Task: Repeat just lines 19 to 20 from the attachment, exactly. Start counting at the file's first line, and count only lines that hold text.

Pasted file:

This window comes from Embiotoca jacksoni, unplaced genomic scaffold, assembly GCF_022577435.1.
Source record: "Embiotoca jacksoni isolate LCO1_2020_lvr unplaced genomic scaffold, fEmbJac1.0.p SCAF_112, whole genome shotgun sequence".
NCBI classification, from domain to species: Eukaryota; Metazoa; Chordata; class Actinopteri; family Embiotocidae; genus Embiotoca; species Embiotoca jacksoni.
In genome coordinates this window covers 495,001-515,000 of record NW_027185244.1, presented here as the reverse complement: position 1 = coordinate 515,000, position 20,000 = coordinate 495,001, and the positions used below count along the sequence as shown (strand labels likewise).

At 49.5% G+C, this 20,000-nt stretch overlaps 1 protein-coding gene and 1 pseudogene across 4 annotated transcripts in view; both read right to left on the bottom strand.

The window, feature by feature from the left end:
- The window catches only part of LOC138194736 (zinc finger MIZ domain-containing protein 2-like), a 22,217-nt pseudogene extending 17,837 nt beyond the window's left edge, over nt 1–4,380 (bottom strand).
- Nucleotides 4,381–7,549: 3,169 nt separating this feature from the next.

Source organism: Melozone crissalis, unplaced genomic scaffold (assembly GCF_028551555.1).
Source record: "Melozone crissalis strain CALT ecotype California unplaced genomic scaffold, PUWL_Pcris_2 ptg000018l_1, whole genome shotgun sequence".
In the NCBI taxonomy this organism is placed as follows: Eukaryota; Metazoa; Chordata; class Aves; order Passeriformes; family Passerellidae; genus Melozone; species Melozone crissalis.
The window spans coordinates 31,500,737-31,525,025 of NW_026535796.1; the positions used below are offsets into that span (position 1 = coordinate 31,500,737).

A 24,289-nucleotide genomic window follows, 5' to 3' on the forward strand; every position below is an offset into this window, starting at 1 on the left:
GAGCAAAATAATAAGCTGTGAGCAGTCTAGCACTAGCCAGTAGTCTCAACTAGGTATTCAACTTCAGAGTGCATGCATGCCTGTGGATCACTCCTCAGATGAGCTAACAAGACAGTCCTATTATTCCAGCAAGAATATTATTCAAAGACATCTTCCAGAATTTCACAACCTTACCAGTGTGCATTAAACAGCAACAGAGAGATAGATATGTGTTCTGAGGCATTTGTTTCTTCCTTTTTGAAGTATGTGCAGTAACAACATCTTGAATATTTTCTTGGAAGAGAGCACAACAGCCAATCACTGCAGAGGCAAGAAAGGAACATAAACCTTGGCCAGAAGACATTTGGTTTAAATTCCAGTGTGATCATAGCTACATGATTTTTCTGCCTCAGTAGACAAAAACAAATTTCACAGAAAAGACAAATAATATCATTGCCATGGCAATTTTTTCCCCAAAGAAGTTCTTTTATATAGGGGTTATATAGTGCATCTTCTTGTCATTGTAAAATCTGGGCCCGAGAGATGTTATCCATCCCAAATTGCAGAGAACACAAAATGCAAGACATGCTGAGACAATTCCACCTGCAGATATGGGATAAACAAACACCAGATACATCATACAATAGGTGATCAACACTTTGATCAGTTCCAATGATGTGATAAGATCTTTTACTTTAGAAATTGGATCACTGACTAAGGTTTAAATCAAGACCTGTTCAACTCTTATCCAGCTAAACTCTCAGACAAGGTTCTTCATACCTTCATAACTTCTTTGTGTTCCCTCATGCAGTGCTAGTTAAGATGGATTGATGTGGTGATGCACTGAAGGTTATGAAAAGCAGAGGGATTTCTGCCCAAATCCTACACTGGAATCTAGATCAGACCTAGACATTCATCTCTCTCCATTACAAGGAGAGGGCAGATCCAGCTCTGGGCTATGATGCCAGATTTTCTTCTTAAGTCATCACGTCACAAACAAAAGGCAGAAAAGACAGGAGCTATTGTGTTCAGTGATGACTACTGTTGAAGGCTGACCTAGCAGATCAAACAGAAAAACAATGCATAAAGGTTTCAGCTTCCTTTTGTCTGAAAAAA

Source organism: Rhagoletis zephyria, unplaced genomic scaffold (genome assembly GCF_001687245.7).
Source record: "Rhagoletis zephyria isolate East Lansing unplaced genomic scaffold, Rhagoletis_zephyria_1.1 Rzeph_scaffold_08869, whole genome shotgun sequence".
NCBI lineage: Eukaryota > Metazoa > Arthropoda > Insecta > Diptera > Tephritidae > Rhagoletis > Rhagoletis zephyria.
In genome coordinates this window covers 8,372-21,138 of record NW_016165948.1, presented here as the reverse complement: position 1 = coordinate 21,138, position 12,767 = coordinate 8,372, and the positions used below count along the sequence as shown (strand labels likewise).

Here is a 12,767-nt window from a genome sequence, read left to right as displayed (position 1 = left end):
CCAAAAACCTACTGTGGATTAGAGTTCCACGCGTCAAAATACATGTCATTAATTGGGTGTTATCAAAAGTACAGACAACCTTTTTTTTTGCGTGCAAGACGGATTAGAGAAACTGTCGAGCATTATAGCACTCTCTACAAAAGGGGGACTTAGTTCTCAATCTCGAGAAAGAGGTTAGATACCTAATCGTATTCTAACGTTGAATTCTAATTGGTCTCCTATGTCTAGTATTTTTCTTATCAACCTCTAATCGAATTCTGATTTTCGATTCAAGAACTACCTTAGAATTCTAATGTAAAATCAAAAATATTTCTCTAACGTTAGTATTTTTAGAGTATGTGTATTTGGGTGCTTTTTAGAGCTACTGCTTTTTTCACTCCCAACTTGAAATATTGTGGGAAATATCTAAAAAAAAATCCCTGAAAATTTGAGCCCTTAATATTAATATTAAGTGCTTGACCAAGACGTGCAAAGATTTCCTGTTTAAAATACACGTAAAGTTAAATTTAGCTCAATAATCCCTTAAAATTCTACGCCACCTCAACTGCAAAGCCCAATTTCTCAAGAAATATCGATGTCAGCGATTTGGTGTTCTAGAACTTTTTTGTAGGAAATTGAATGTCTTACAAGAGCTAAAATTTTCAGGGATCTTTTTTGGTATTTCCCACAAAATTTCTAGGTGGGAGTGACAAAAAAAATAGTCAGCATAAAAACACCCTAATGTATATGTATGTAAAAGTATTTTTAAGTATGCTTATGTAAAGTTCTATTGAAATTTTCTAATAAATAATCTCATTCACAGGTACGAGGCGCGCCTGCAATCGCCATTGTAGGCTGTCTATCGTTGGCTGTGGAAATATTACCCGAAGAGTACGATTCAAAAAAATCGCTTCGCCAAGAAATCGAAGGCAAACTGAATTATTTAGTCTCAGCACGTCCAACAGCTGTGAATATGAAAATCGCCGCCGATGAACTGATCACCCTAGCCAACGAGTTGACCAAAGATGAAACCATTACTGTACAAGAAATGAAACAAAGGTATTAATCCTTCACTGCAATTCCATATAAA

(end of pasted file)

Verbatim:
Here is a 12,767-nt window from a genome sequence, read left to right as displayed (position 1 = left end):
CCAAAAACCTACTGTGGATTAGAGTTCCACGCGTCAAAATACATGTCATTAATTGGGTGTTATCAAAAGTACAGACAACCTTTTTTTTTGCGTGCAAGACGGATTAGAGAAACTGTCGAGCATTATAGCACTCTCTACAAAAGGGGGACTTAGTTCTCAATCTCGAGAAAGAGGTTAGATACCTAATCGTATTCTAACGTTGAATTCTAATTGGTCTCCTATGTCTAGTATTTTTCTTATCAACCTCTAATCGAATTCTGATTTTCGATTCAAGAACTACCTTAGAATTCTAATGTAAAATCAAAAATATTTCTCTAACGTTAGTATTTTTAGAGTATGTGTATTTGGGTGCTTTTTAGAGCTACTGCTTTTTTCACTCCCAACTTGAAATATTGTGGGAAATATCTAAAAAAAAATCCCTGAAAATTTGAGCCCTTAATATTAATATTAAGTGCTTGACCAAGACGTGCAAAGATTTCCTGTTTAAAATACACGTAAAGTTAAATTTAGCTCAATAATCCCTTAAAATTCTACGCCACCTCAACTGCAAAGCCCAATTTCTCAAGAAATATCGATGTCAGCGATTTGGTGTTCTAGAACTTTTTTGTAGGAAATTGAATGTCTTACAAGAGCTAAAATTTTCAGGGATCTTTTTTGGTATTTCCCACAAAATTTCTAGGTGGGAGTGACAAAAAAAATAGTCAGCATAAAAACACCCTAATGTATATGTATGTAAAAGTATTTTTAAGTATGCTTATGTAAAGTTCTATTGAAATTTTCTAATAAATAATCTCATTCACAGGTACGAGGCGCGCCTGCAATCGCCATTGTAGGCTGTCTATCGTTGGCTGTGGAAATATTACCCGAAGAGTACGATTCAAAAAAATCGCTTCGCCAAGAAATCGAAGGCAAACTGAATTATTTAGTCTCAGCACGTCCAACAGCTGTGAATATGAAAATCGCCGCCGATGAACTGATCACCCTAGCCAACGAGTTGACCAAAGATGAAACCATTACTGTACAAGAAATGAAACAAAGGTATTAATCCTTCACTGCAATTCCATATAAA